Living With Blindness


Blindness, at least in my case, is not absolute. And it is not so obvious to me, because what I do not see I do not know. I have retinopathy, and the 18 laser surgeries they did to salvage my sight have left me with tunnel vision and poor light differentiation (night blind).

To see what I see, take a paper towel tube (about 6-7” of it) and look at the world through that. What is dim for most is full dark for me. I see much of the world through my white cane. I only see one person at a time, but usually only their face, from their shoulders up. In church, I sit in the back so that my tunnel includes a wider portion of the front of the church.

The world around me presupposes sight, and that is the greatest frustration. If you cannot see, the world does not see you. Transit, a requirement for the disabled, is designed for people without disabilities. Sidewalks and walkways are also designed for able people. Low hanging signs and short stop signs are obvious to everyone; so they should not be a problem. Any questions or concerns, just read the instructions. 

People in general may be “blind” to how others experience the world, but they are almost always gracious and helpful when I run (pun intended) into these issues. It may grate, at times, to admit I need help, but people are generally helpful.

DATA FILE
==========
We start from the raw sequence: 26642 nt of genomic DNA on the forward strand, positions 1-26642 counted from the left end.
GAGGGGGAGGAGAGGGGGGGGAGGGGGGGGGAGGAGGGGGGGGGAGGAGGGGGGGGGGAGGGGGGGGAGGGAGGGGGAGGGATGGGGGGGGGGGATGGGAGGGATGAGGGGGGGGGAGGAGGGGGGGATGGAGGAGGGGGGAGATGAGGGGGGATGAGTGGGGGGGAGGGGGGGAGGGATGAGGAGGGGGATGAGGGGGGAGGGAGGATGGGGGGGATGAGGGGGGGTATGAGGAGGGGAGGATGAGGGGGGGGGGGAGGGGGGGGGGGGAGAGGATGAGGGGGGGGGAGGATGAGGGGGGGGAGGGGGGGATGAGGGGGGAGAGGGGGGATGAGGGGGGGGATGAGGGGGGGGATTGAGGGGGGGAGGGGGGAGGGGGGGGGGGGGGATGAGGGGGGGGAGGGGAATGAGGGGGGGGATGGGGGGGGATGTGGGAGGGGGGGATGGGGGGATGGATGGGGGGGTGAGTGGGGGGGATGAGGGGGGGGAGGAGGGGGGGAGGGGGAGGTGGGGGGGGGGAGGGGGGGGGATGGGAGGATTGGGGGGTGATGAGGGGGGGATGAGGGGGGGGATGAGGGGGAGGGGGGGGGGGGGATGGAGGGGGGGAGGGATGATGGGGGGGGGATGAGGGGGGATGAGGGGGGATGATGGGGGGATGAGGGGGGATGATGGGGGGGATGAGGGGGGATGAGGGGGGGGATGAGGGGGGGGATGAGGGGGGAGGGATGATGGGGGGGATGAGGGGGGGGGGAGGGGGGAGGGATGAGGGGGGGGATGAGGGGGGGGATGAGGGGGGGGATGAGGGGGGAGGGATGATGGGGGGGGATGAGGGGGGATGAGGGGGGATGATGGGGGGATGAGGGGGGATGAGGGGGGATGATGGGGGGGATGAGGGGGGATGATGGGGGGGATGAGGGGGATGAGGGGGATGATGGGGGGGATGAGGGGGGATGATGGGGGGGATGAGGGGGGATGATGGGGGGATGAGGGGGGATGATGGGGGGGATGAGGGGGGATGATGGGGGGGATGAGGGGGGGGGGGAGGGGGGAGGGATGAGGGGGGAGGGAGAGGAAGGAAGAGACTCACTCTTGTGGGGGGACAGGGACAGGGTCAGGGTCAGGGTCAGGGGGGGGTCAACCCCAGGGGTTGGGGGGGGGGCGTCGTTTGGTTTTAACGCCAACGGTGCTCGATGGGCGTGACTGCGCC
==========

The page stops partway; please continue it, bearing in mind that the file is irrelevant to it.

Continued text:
I am blessed that I have a loving family, a supportive community, a rewarding career, and a loving and enabling God. I have learned to overcome blindness, sickness, tiredness, and my own stupidity. It is not through my own strength that I have done so but through God’s strength and the support he has placed in my life.

There are hidden blessings in this “disability” as well. Using my white cane, I must walk everywhere. To the bus, train, stores, even church at times. Walking a minimum of 8 km every day is great cardiovascular exercise, and it keeps me fit and without any extra weight! I have much more empathy for many people than I did when I was young and able. And it has made me seriously look at what is normal or what we are “owed” as people—health, access to health care, food, equipment, cars, homes, not to mention any of our toys.

These are all blessings, and most of the world lacks some or all of these. I praise God that he has blessed me so, and I try to share and work so that others may share and recognize their blessings too.

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